Five Questions with ALS Researcher Fen-Biao Gao

C9ORF72Fen-Biao Gao, professor at the University of Massachusetts Medical School in Worcester, was awarded an MDA research grant totaling $300,000 over three years to enhance understanding of pathogenic (disease-causing) mechanisms and identify new drug targets for ALS (amyotrophic lateral sclerosis).

Please describe your current research.

C9ORF72 repeat expansion is the most common genetic mutation known to cause ALS. To understand its pathogenic mechanisms, we generated induced pluripotent stem cells (iPSCs) from C9ORF72 patients and differentiated them into motor neurons and cortical neurons that recapitulate some key neuropathological features, such as abnormal accumulation of RNA “clumps” and production of unusual toxic proteins.

In our current work, we will continue to use C9ORF72 patients’ iPSCs-derived motor neurons as our experimental system, together with some studies in fruit flies. We will build upon a large body of preliminary results we have already obtained, such as that iPSC-derived C9ORF72 motor neurons showed an age-dependent increase in the number of detrimental damages to the genome. These studies will greatly enhance our understanding of ALS pathogenic mechanisms and may identify components in the DNA damage pathway as potential therapeutic targets.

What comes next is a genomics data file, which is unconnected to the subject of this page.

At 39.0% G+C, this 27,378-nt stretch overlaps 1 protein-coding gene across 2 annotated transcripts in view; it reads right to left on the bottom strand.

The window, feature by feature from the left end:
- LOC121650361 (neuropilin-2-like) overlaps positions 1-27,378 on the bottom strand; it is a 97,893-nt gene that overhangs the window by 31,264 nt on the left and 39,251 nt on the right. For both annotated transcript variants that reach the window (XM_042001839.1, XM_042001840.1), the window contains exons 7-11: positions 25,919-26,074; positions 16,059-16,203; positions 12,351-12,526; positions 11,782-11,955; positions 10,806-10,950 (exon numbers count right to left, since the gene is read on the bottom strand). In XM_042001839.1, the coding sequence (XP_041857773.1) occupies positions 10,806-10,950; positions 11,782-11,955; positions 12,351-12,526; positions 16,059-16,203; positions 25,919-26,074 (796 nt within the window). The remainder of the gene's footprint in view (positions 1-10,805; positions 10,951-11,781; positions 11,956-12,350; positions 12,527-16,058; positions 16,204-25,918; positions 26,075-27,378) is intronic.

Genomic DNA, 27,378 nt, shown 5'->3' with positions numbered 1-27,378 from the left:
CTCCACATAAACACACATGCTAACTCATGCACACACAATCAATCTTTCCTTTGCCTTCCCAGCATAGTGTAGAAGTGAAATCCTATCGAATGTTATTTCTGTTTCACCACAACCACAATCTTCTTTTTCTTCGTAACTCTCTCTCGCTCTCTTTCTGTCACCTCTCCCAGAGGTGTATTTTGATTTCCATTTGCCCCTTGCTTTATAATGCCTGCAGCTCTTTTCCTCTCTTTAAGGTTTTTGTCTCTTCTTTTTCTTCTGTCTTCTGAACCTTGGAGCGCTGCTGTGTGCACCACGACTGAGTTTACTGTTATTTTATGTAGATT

What is your focus in the field of ALS research?

We aim to understand pathogenic mechanisms of ALS caused by the C9ORF72 repeat expansion. These studies will be informative for our understanding of other forms of ALS as well.

Why is your area of focus important?

C9ORF72 repeat expansion is the most common genetic cause of ALS and frontotemporal dementia (FTD). Thus, it is critically important to understand how the expanded repeats cause neurodegeneration, which may lead to the identification of novel therapeutic targets.

How will your research lead to treatments and cures?

Our research may lead to the identification of key proteins in the DNA damage pathway that can be used as the target for therapeutic intervention. If successful, the small molecule compounds that suppress this disease phenotype (disease characteristics) may be further developed for therapeutic purposes.

What do you feel people impacted by ALS can have the most hope about with respect to research right now?

Research in the C9ORF72 field is moving forward rapidly. We are hopeful that collective efforts from many researchers will bring effective treatment to patients with this mutation sooner rather than later.

Does your work have any potential implications for other disease fields?

The C9ORF72 mutation is unique compared with other ALS disease genes, but there are many other repeat expansion diseases, such as myotonic dystrophies. Pathogenic mechanisms uncovered in our study may be informative for these diseases as well.

To learn more about how you can #EndALSwithMDA, visit